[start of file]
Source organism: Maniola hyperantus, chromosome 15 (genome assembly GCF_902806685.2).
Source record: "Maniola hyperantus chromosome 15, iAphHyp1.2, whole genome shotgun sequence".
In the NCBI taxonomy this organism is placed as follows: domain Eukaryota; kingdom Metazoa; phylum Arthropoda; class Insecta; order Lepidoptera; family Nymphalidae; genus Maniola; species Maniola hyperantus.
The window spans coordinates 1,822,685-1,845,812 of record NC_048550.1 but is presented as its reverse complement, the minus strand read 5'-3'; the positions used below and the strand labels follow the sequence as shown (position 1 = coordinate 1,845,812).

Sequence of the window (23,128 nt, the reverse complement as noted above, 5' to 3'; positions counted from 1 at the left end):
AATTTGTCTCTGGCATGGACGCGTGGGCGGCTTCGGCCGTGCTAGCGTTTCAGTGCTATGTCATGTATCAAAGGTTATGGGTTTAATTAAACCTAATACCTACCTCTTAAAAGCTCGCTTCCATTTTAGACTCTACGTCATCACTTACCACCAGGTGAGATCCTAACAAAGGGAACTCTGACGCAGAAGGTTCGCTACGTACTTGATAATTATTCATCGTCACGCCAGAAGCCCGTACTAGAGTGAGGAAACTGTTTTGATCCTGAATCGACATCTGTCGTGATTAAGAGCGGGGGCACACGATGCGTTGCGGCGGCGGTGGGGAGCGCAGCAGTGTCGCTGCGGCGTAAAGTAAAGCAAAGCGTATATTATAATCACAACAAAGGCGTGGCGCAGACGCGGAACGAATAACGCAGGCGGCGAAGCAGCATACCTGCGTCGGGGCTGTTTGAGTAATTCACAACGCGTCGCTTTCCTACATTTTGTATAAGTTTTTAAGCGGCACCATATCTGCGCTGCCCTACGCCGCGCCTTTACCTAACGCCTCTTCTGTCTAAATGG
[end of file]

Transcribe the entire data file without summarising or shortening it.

Source organism: Maniola hyperantus, chromosome 15 (genome assembly GCF_902806685.2).
Source record: "Maniola hyperantus chromosome 15, iAphHyp1.2, whole genome shotgun sequence".
In the NCBI taxonomy this organism is placed as follows: domain Eukaryota; kingdom Metazoa; phylum Arthropoda; class Insecta; order Lepidoptera; family Nymphalidae; genus Maniola; species Maniola hyperantus.
The window spans coordinates 1,822,685-1,845,812 of record NC_048550.1 but is presented as its reverse complement, the minus strand read 5'-3'; the positions used below and the strand labels follow the sequence as shown (position 1 = coordinate 1,845,812).

Sequence of the window (23,128 nt, the reverse complement as noted above, 5' to 3'; positions counted from 1 at the left end):
AATTTGTCTCTGGCATGGACGCGTGGGCGGCTTCGGCCGTGCTAGCGTTTCAGTGCTATGTCATGTATCAAAGGTTATGGGTTTAATTAAACCTAATACCTACCTCTTAAAAGCTCGCTTCCATTTTAGACTCTACGTCATCACTTACCACCAGGTGAGATCCTAACAAAGGGAACTCTGACGCAGAAGGTTCGCTACGTACTTGATAATTATTCATCGTCACGCCAGAAGCCCGTACTAGAGTGAGGAAACTGTTTTGATCCTGAATCGACATCTGTCGTGATTAAGAGCGGGGGCACACGATGCGTTGCGGCGGCGGTGGGGAGCGCAGCAGTGTCGCTGCGGCGTAAAGTAAAGCAAAGCGTATATTATAATCACAACAAAGGCGTGGCGCAGACGCGGAACGAATAACGCAGGCGGCGAAGCAGCATACCTGCGTCGGGGCTGTTTGAGTAATTCACAACGCGTCGCTTTCCTACATTTTGTATAAGTTTTTAAGCGGCACCATATCTGCGCTGCCCTACGCCGCGCCTTTACCTAACGCCTCTTCTGTCTAAATGG